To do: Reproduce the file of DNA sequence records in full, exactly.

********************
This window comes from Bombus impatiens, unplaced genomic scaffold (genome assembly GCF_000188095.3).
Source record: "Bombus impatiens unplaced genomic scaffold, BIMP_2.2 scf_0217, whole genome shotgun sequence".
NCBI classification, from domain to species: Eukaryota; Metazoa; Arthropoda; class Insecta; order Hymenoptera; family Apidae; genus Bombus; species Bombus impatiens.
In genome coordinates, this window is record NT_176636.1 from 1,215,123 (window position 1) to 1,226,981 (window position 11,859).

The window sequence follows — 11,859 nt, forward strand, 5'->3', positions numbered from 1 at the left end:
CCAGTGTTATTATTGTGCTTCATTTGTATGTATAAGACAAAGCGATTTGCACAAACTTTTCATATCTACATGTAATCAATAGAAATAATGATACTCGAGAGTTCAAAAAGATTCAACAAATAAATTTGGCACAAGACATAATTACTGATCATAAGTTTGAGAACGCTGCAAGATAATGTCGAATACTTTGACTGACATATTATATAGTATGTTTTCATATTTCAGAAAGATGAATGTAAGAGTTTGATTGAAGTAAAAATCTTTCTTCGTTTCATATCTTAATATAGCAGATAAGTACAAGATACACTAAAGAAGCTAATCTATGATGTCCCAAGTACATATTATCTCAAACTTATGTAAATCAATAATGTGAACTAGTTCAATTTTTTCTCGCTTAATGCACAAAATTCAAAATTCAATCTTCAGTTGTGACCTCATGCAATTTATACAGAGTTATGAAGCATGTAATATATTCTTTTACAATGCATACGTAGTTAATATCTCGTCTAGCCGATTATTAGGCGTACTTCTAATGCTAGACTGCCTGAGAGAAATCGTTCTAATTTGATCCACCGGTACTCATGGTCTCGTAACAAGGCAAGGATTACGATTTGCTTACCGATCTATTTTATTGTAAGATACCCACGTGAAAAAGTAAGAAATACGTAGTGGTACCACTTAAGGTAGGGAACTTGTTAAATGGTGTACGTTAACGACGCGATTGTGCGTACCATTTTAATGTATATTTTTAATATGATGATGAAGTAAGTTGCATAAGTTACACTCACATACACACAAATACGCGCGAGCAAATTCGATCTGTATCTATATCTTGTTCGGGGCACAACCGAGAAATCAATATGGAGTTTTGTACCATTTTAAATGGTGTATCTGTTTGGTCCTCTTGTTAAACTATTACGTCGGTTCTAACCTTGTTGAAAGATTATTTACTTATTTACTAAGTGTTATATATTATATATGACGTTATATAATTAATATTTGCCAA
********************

This window comes from Bombus impatiens, unplaced genomic scaffold (genome assembly GCF_000188095.3).
Source record: "Bombus impatiens unplaced genomic scaffold, BIMP_2.2 scf_0217, whole genome shotgun sequence".
NCBI classification, from domain to species: Eukaryota; Metazoa; Arthropoda; class Insecta; order Hymenoptera; family Apidae; genus Bombus; species Bombus impatiens.
In genome coordinates, this window is record NT_176636.1 from 1,215,123 (window position 1) to 1,226,981 (window position 11,859).

The window sequence follows — 11,859 nt, forward strand, 5'->3', positions numbered from 1 at the left end:
CCAGTGTTATTATTGTGCTTCATTTGTATGTATAAGACAAAGCGATTTGCACAAACTTTTCATATCTACATGTAATCAATAGAAATAATGATACTCGAGAGTTCAAAAAGATTCAACAAATAAATTTGGCACAAGACATAATTACTGATCATAAGTTTGAGAACGCTGCAAGATAATGTCGAATACTTTGACTGACATATTATATAGTATGTTTTCATATTTCAGAAAGATGAATGTAAGAGTTTGATTGAAGTAAAAATCTTTCTTCGTTTCATATCTTAATATAGCAGATAAGTACAAGATACACTAAAGAAGCTAATCTATGATGTCCCAAGTACATATTATCTCAAACTTATGTAAATCAATAATGTGAACTAGTTCAATTTTTTCTCGCTTAATGCACAAAATTCAAAATTCAATCTTCAGTTGTGACCTCATGCAATTTATACAGAGTTATGAAGCATGTAATATATTCTTTTACAATGCATACGTAGTTAATATCTCGTCTAGCCGATTATTAGGCGTACTTCTAATGCTAGACTGCCTGAGAGAAATCGTTCTAATTTGATCCACCGGTACTCATGGTCTCGTAACAAGGCAAGGATTACGATTTGCTTACCGATCTATTTTATTGTAAGATACCCACGTGAAAAAGTAAGAAATACGTAGTGGTACCACTTAAGGTAGGGAACTTGTTAAATGGTGTACGTTAACGACGCGATTGTGCGTACCATTTTAATGTATATTTTTAATATGATGATGAAGTAAGTTGCATAAGTTACACTCACATACACACAAATACGCGCGAGCAAATTCGATCTGTATCTATATCTTGTTCGGGGCACAACCGAGAAATCAATATGGAGTTTTGTACCATTTTAAATGGTGTATCTGTTTGGTCCTCTTGTTAAACTATTACGTCGGTTCTAACCTTGTTGAAAGATTATTTACTTATTTACTAAGTGTTATATATTATATATGACGTTATATAATTAATATTTGCCAA